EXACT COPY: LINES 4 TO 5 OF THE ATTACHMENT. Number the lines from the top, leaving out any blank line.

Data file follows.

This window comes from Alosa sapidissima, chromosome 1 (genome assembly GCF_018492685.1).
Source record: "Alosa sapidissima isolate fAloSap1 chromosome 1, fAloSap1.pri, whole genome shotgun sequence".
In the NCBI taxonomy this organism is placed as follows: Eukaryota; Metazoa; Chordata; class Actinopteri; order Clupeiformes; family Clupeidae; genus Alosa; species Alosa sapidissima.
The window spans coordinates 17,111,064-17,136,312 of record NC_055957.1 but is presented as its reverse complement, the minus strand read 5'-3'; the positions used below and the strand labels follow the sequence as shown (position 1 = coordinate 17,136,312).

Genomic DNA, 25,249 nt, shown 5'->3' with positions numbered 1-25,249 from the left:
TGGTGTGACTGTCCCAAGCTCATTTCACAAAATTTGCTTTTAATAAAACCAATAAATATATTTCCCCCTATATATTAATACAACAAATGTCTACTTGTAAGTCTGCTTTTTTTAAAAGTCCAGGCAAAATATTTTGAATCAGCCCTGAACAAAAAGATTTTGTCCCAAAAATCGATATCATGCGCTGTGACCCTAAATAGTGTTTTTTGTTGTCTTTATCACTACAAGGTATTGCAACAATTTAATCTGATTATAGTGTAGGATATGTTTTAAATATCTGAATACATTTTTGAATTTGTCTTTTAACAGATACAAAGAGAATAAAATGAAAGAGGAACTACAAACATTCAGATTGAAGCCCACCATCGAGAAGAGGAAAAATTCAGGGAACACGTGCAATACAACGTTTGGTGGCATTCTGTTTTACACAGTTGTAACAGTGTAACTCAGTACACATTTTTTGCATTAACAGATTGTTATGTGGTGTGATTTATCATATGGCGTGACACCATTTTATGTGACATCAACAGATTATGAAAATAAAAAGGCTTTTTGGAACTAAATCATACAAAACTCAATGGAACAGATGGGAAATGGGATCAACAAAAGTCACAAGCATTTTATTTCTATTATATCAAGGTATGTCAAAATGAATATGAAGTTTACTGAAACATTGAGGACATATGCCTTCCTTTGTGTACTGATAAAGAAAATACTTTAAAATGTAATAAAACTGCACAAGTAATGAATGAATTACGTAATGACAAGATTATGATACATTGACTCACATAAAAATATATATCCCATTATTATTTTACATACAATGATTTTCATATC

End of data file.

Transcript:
The window spans coordinates 17,111,064-17,136,312 of record NC_055957.1 but is presented as its reverse complement, the minus strand read 5'-3'; the positions used below and the strand labels follow the sequence as shown (position 1 = coordinate 17,136,312).

Genomic DNA, 25,249 nt, shown 5'->3' with positions numbered 1-25,249 from the left: